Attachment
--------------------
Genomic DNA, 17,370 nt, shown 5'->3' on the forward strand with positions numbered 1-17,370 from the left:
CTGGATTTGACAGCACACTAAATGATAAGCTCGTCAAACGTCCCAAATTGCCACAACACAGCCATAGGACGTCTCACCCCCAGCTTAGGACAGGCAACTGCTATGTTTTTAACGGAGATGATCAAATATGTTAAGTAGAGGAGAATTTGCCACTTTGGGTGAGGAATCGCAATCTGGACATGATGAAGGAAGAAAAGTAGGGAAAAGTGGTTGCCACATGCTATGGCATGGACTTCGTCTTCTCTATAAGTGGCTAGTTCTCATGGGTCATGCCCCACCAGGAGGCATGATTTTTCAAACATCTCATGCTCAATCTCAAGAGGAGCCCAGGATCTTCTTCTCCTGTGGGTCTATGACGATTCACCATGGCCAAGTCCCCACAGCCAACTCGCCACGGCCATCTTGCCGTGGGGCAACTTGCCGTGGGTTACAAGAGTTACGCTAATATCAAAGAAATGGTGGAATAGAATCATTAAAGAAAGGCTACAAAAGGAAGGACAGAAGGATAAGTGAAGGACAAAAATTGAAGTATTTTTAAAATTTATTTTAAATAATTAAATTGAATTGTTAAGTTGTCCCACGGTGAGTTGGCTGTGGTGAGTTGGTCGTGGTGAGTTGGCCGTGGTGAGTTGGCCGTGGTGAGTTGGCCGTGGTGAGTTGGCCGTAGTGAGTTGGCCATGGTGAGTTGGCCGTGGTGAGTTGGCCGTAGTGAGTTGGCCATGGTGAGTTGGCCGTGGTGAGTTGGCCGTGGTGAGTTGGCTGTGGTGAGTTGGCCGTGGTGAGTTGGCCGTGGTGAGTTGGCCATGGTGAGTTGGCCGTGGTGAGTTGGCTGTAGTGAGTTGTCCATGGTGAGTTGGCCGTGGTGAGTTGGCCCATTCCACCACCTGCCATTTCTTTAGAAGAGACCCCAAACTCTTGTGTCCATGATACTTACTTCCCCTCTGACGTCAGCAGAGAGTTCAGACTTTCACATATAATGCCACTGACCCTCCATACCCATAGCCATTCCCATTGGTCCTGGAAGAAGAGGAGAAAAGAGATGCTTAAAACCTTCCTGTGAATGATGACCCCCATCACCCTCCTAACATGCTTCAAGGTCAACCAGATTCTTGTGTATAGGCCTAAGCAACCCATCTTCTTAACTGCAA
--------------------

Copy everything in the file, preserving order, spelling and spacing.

Genomic DNA, 17,370 nt, shown 5'->3' on the forward strand with positions numbered 1-17,370 from the left:
CTGGATTTGACAGCACACTAAATGATAAGCTCGTCAAACGTCCCAAATTGCCACAACACAGCCATAGGACGTCTCACCCCCAGCTTAGGACAGGCAACTGCTATGTTTTTAACGGAGATGATCAAATATGTTAAGTAGAGGAGAATTTGCCACTTTGGGTGAGGAATCGCAATCTGGACATGATGAAGGAAGAAAAGTAGGGAAAAGTGGTTGCCACATGCTATGGCATGGACTTCGTCTTCTCTATAAGTGGCTAGTTCTCATGGGTCATGCCCCACCAGGAGGCATGATTTTTCAAACATCTCATGCTCAATCTCAAGAGGAGCCCAGGATCTTCTTCTCCTGTGGGTCTATGACGATTCACCATGGCCAAGTCCCCACAGCCAACTCGCCACGGCCATCTTGCCGTGGGGCAACTTGCCGTGGGTTACAAGAGTTACGCTAATATCAAAGAAATGGTGGAATAGAATCATTAAAGAAAGGCTACAAAAGGAAGGACAGAAGGATAAGTGAAGGACAAAAATTGAAGTATTTTTAAAATTTATTTTAAATAATTAAATTGAATTGTTAAGTTGTCCCACGGTGAGTTGGCTGTGGTGAGTTGGTCGTGGTGAGTTGGCCGTGGTGAGTTGGCCGTGGTGAGTTGGCCGTGGTGAGTTGGCCGTAGTGAGTTGGCCATGGTGAGTTGGCCGTGGTGAGTTGGCCGTAGTGAGTTGGCCATGGTGAGTTGGCCGTGGTGAGTTGGCCGTGGTGAGTTGGCTGTGGTGAGTTGGCCGTGGTGAGTTGGCCGTGGTGAGTTGGCCATGGTGAGTTGGCCGTGGTGAGTTGGCTGTAGTGAGTTGTCCATGGTGAGTTGGCCGTGGTGAGTTGGCCCATTCCACCACCTGCCATTTCTTTAGAAGAGACCCCAAACTCTTGTGTCCATGATACTTACTTCCCCTCTGACGTCAGCAGAGAGTTCAGACTTTCACATATAATGCCACTGACCCTCCATACCCATAGCCATTCCCATTGGTCCTGGAAGAAGAGGAGAAAAGAGATGCTTAAAACCTTCCTGTGAATGATGACCCCCATCACCCTCCTAACATGCTTCAAGGTCAACCAGATTCTTGTGTATAGGCCTAAGCAACCCATCTTCTTAACTGCAA